The Documentarian

Aggregating the best documentary films and free video content.

The Loser’s Club, by Nancy Kalow (1992)

The sequel to Kalow’s 1988 documentary Sadobabies: Runaways in San Fransisco, one of the first no-budget movies which followed a group of homeless teens living in a city punkhouse. TLC seeks the same kids out five years later.


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Stoney Knows How, by Alan Govenar and Bruce “Pacho” Lane, 1981

This 1981 documentary looks at the life of Stoney St Claire –– a one-time carnie sword-swallower now circus tattoo artist afflicted with dwarfism and wheelchair bound by early-onset arthritis. Les Blank did the cinematography. Dream movie right here.


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Room 666, Wim Wenders (1982)

Wenders set up a static camera in room 666 of the Hotel Martinez and provided selected film directors a list of questions to answer on the future of cinema.


Features Goddard, Fassbinder, Herzog, Wenders, Antonioni and Spielberg amongst others.

Kudos to Ben Reed


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http://video.google.com/videoplay?docid=3723678050599653349#docid=-3323021761394989726

The Human Animal, Desmond Morris

A Personal View of the Human Species by Desmond Morris. This series focuses on the planet’s most advanced animal, beginning with a look at how man communicated before the evolution of language.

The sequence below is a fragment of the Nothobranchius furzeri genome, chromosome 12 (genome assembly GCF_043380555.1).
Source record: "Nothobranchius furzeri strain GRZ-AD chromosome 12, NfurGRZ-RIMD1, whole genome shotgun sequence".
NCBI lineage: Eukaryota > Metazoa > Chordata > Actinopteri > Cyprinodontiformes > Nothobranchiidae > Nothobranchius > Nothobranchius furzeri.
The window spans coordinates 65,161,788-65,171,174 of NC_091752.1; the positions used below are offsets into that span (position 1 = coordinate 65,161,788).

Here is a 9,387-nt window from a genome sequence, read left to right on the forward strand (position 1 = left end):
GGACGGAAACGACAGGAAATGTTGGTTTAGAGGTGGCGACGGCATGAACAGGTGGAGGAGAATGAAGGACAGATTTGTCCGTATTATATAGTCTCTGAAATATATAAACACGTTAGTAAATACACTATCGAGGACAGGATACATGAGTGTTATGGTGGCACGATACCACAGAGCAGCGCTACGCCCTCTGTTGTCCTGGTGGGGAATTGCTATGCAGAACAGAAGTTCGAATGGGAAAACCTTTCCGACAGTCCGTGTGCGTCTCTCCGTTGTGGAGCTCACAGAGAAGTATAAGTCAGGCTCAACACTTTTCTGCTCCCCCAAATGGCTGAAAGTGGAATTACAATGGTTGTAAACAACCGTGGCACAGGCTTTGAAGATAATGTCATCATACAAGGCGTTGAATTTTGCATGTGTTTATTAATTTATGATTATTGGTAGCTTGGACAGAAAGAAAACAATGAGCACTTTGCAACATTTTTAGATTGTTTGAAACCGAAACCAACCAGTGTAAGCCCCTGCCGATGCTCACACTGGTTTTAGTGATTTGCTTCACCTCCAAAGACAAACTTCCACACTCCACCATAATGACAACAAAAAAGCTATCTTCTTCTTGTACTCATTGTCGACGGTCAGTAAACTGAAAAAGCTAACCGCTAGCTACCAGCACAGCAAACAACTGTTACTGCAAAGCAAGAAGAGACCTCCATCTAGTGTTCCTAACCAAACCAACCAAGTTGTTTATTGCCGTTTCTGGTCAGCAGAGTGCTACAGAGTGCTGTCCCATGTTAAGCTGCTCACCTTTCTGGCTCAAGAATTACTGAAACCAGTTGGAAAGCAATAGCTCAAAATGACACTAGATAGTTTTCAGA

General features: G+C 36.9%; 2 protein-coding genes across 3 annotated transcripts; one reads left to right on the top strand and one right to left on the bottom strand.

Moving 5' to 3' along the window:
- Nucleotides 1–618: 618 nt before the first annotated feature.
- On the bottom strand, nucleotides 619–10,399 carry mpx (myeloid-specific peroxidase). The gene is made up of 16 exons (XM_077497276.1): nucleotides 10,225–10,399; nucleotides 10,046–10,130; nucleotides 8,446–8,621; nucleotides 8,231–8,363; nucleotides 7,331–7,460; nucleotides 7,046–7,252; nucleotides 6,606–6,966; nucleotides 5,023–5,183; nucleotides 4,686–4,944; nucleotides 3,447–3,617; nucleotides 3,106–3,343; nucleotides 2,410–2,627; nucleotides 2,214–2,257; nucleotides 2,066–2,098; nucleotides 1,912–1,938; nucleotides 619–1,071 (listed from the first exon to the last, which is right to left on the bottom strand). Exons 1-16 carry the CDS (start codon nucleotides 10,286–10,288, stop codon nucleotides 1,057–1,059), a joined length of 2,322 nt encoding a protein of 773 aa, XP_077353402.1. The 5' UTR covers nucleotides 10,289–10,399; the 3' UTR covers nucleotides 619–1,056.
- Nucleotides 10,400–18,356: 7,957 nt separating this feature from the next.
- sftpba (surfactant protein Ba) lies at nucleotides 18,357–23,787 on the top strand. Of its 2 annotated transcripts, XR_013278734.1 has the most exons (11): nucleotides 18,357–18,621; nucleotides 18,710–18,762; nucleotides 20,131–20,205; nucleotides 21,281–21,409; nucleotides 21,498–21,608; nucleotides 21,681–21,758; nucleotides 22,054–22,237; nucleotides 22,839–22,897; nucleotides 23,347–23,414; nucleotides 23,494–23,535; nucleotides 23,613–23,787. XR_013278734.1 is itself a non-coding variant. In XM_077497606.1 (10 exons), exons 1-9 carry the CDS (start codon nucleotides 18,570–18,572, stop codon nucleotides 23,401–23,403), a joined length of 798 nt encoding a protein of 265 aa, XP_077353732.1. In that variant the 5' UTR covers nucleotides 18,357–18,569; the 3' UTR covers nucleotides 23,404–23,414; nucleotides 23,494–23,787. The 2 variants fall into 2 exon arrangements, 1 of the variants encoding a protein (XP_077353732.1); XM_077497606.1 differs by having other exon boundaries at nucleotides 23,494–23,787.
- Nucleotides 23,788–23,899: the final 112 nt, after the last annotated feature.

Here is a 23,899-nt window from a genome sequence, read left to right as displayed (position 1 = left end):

Via brainmeat


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The Slog Movie, by Dave Markey, 1982

Seminal West-Coast Hardcore doco featuring Circle One, Sin 34, Symbol Six, The Cheifs, TSOL, Circle Jerks, Fear, Red Cross and one of Black Flag’s earliest gigs with Henry Rollins. This version has Dave Markey’s commentary, which is kind of interesting, but do please send over links to any clean versions you might know of.


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Hell’s Angel, Christopher Hitchens on Mother Teresa, 1994

Via Darren Cullen


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Laibach: Podeba Pod Suncem (Victory Under the Sun), by Goran Gajic (1988)


Propoganda documentary on Neue Slowenische Kunst’s musical wing, the martial-industrial band Laibach. The NY Times found this film “chilling stuff in light of the four subsequent Balkan wars of the 1990s” but obviously didn’t get the memo on Laibach’s elaborate, artsy jokes about totalitarianism. (Maybe they think Michael Clark – who makes a cameo – is just as into ethnic cleansing as he is interperative dance.) Way to be cultured, guys.

Laibach are about a million times more hardcore than you, eat factories for breakfast, and Rammstein totally bit their steez.


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Poème électronique, score by Edward Varése, film by Le Corbusier, 1958

(Source: thedocumentarian, via thearchitrave)


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Les Statues Meurent Aussi (Statues Also Die), by Alain Resnais and Chris Marker, 1953

On French colonial rule in Africa.


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Destroy All Monsters. RIP Mike Kelley


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